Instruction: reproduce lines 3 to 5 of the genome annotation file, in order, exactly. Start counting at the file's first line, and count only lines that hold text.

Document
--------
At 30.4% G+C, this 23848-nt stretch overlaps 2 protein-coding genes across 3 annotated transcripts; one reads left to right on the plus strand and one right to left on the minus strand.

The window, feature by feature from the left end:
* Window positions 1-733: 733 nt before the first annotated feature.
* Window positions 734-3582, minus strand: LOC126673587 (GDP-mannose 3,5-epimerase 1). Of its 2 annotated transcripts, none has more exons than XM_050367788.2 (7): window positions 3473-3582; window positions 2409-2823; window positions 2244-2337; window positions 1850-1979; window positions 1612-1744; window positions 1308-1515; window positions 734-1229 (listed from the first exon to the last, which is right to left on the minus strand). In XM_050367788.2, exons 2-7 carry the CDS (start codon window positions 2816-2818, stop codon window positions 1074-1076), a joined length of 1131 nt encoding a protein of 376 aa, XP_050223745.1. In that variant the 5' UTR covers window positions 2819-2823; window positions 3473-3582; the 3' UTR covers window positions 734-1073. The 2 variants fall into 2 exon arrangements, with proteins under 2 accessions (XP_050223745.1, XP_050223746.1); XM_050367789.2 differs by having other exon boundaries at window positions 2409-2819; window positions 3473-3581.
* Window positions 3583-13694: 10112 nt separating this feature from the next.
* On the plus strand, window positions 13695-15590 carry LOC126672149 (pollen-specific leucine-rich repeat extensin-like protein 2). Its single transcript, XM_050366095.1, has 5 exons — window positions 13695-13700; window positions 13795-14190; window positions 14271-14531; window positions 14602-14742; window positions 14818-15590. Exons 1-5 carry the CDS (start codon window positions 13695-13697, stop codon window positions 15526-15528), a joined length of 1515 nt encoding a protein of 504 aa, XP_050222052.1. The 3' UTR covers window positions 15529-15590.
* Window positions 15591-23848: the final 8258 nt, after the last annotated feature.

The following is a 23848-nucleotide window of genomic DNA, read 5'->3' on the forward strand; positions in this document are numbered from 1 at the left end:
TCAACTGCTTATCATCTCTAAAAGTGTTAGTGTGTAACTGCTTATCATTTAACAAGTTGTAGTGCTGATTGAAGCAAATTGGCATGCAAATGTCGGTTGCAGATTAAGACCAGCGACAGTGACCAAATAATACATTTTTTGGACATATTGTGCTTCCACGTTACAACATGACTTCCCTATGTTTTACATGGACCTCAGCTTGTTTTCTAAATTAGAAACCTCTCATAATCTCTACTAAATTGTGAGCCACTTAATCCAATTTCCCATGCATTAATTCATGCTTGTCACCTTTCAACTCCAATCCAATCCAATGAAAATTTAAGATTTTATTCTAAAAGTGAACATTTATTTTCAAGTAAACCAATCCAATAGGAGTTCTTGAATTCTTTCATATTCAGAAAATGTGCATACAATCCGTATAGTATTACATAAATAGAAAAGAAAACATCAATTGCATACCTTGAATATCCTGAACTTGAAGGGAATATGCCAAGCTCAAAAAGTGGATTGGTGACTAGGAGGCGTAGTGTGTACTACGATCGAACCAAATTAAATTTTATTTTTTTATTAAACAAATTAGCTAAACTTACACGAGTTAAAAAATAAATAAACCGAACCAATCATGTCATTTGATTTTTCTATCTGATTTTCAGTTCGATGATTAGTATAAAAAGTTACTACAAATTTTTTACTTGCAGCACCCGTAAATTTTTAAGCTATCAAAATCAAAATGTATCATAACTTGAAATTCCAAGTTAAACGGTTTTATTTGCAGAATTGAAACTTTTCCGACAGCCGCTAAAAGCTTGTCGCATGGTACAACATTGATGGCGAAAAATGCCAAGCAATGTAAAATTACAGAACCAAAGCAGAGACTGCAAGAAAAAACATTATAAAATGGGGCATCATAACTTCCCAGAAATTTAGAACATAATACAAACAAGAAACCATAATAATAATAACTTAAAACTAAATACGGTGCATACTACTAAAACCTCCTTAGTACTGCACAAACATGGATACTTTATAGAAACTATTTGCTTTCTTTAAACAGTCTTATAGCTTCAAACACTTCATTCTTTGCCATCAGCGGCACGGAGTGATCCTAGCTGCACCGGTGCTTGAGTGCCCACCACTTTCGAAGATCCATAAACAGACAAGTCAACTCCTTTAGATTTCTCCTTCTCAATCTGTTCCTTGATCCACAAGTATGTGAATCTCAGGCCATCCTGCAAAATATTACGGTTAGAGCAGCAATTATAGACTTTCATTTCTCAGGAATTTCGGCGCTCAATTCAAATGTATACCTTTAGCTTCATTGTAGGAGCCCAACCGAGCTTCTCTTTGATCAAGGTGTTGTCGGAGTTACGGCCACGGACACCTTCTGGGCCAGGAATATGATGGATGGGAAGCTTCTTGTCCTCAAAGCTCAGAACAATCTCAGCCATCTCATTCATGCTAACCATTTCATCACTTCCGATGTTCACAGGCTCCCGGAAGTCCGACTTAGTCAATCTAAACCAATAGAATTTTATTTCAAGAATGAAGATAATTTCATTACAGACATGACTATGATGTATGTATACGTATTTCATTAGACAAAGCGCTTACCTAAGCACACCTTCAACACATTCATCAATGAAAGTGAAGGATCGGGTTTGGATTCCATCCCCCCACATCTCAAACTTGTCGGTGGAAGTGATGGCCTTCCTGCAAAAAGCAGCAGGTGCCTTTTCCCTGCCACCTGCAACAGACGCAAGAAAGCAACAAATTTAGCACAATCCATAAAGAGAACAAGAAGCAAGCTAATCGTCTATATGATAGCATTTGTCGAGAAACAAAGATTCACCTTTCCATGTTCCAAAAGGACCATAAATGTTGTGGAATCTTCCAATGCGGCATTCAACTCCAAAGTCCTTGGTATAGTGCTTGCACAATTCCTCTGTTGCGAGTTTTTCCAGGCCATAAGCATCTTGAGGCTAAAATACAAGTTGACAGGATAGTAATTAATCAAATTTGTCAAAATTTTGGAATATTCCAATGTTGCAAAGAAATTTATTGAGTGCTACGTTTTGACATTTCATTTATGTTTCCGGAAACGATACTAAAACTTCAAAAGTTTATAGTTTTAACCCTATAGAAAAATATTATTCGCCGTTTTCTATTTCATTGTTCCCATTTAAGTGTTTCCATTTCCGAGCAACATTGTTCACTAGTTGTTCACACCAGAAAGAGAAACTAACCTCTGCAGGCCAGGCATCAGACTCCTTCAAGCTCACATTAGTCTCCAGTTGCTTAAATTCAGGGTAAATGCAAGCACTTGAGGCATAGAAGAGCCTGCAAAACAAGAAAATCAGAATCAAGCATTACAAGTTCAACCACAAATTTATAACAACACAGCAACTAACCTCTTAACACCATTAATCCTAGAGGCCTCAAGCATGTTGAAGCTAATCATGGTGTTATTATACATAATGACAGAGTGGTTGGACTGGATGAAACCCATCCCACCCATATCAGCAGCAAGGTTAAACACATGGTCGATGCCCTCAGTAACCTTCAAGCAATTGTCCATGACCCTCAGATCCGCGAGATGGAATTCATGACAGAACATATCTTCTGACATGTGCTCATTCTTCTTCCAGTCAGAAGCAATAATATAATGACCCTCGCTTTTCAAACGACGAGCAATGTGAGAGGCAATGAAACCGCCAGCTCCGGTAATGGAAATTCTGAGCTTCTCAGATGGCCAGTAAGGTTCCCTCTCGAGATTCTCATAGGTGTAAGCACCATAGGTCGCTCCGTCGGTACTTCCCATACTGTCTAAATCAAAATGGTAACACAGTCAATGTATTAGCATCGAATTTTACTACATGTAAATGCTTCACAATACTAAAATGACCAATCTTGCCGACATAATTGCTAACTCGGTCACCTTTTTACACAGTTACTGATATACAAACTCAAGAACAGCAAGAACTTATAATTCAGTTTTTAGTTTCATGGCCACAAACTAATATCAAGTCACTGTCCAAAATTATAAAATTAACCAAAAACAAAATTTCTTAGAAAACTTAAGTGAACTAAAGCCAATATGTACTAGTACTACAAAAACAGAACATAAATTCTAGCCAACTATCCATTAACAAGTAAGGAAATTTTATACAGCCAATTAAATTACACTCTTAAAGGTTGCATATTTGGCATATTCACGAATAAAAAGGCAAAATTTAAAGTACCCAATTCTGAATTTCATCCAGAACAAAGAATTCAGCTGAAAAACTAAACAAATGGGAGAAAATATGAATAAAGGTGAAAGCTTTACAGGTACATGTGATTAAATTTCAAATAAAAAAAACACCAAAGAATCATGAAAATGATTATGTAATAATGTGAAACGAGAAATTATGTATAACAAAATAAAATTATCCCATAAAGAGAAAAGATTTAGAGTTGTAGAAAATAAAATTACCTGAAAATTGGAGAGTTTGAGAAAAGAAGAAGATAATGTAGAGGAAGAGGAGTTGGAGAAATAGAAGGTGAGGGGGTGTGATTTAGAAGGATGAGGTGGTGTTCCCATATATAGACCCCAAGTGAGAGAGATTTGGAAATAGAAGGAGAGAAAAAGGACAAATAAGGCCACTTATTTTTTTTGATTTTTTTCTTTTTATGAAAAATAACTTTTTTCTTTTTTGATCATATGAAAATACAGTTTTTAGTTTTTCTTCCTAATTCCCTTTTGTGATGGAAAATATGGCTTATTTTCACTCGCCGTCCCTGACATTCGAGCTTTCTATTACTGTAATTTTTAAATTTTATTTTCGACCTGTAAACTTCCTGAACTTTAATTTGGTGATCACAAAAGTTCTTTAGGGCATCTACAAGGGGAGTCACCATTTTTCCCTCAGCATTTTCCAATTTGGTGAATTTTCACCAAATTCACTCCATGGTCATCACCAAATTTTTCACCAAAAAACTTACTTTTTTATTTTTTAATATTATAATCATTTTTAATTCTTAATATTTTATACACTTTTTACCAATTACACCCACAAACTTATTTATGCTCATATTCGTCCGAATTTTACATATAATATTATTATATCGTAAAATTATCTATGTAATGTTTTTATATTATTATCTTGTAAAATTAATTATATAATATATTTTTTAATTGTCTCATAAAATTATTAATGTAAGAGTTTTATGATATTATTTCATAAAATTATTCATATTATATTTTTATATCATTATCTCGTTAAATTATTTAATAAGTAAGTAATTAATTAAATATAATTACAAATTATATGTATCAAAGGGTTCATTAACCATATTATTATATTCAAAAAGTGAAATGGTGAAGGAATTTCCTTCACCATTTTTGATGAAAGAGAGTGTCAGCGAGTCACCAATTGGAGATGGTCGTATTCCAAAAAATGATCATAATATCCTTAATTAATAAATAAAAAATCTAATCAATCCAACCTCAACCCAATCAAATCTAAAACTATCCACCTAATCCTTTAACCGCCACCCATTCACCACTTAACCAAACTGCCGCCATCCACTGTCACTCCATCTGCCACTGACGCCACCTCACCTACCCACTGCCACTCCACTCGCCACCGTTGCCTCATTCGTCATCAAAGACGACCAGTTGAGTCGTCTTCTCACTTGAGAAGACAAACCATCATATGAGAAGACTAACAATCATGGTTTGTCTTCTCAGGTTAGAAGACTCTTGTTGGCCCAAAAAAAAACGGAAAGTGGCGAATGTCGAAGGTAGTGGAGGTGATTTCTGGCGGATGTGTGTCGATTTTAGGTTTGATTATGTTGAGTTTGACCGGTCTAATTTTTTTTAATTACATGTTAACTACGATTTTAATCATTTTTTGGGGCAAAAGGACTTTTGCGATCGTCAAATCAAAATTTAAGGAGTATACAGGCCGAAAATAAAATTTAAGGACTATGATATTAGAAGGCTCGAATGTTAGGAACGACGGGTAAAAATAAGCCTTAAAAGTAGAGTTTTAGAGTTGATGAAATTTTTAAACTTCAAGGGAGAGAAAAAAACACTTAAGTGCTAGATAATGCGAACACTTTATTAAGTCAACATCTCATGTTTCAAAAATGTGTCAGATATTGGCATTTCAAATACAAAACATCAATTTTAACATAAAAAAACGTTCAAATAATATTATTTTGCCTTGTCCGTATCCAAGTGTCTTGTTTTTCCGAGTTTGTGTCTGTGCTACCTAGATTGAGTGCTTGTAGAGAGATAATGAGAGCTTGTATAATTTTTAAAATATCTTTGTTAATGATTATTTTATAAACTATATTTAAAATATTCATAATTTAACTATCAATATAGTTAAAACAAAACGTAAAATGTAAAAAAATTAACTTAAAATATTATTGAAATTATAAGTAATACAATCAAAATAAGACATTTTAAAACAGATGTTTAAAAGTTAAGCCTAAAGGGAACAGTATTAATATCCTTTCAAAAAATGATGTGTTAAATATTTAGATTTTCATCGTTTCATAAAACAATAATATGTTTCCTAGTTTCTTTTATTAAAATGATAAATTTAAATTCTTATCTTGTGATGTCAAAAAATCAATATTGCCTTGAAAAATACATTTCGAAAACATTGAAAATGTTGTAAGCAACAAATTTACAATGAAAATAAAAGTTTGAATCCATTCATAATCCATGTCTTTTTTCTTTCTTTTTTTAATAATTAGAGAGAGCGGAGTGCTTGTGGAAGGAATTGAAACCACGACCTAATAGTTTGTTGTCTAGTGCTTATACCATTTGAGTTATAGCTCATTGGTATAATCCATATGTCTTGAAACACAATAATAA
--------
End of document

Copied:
* Window positions 1-733: 733 nt before the first annotated feature.
* Window positions 734-3582, minus strand: LOC126673587 (GDP-mannose 3,5-epimerase 1). Of its 2 annotated transcripts, none has more exons than XM_050367788.2 (7): window positions 3473-3582; window positions 2409-2823; window positions 2244-2337; window positions 1850-1979; window positions 1612-1744; window positions 1308-1515; window positions 734-1229 (listed from the first exon to the last, which is right to left on the minus strand). In XM_050367788.2, exons 2-7 carry the CDS (start codon window positions 2816-2818, stop codon window positions 1074-1076), a joined length of 1131 nt encoding a protein of 376 aa, XP_050223745.1. In that variant the 5' UTR covers window positions 2819-2823; window positions 3473-3582; the 3' UTR covers window positions 734-1073. The 2 variants fall into 2 exon arrangements, with proteins under 2 accessions (XP_050223745.1, XP_050223746.1); XM_050367789.2 differs by having other exon boundaries at window positions 2409-2819; window positions 3473-3581.
* Window positions 3583-13694: 10112 nt separating this feature from the next.